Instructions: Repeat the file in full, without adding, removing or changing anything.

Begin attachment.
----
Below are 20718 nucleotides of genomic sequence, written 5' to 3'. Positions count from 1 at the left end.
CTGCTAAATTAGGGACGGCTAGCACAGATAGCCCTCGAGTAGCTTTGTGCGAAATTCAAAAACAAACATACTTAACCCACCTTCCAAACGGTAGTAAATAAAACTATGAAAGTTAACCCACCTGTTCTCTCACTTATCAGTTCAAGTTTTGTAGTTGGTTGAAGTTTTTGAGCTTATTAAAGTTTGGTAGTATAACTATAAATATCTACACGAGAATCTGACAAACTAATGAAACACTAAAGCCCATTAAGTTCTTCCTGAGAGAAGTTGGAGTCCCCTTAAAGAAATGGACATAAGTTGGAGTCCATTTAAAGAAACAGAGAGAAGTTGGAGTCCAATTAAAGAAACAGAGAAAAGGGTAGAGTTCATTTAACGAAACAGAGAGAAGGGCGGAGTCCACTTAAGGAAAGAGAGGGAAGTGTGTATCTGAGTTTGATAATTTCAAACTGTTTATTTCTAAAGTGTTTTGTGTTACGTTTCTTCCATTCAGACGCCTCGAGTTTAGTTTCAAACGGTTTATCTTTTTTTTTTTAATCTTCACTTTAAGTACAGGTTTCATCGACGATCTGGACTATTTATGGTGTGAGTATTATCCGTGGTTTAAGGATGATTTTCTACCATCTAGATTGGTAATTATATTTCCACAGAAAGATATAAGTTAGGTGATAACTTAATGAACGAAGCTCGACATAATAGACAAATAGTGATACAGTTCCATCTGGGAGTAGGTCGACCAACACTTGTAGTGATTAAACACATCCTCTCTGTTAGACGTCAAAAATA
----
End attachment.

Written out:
Below are 20718 nucleotides of genomic sequence, written 5' to 3'. Positions count from 1 at the left end.
CTGCTAAATTAGGGACGGCTAGCACAGATAGCCCTCGAGTAGCTTTGTGCGAAATTCAAAAACAAACATACTTAACCCACCTTCCAAACGGTAGTAAATAAAACTATGAAAGTTAACCCACCTGTTCTCTCACTTATCAGTTCAAGTTTTGTAGTTGGTTGAAGTTTTTGAGCTTATTAAAGTTTGGTAGTATAACTATAAATATCTACACGAGAATCTGACAAACTAATGAAACACTAAAGCCCATTAAGTTCTTCCTGAGAGAAGTTGGAGTCCCCTTAAAGAAATGGACATAAGTTGGAGTCCATTTAAAGAAACAGAGAGAAGTTGGAGTCCAATTAAAGAAACAGAGAAAAGGGTAGAGTTCATTTAACGAAACAGAGAGAAGGGCGGAGTCCACTTAAGGAAAGAGAGGGAAGTGTGTATCTGAGTTTGATAATTTCAAACTGTTTATTTCTAAAGTGTTTTGTGTTACGTTTCTTCCATTCAGACGCCTCGAGTTTAGTTTCAAACGGTTTATCTTTTTTTTTTTAATCTTCACTTTAAGTACAGGTTTCATCGACGATCTGGACTATTTATGGTGTGAGTATTATCCGTGGTTTAAGGATGATTTTCTACCATCTAGATTGGTAATTATATTTCCACAGAAAGATATAAGTTAGGTGATAACTTAATGAACGAAGCTCGACATAATAGACAAATAGTGATACAGTTCCATCTGGGAGTAGGTCGACCAACACTTGTAGTGATTAAACACATCCTCTCTGTTAGACGTCAAAAATA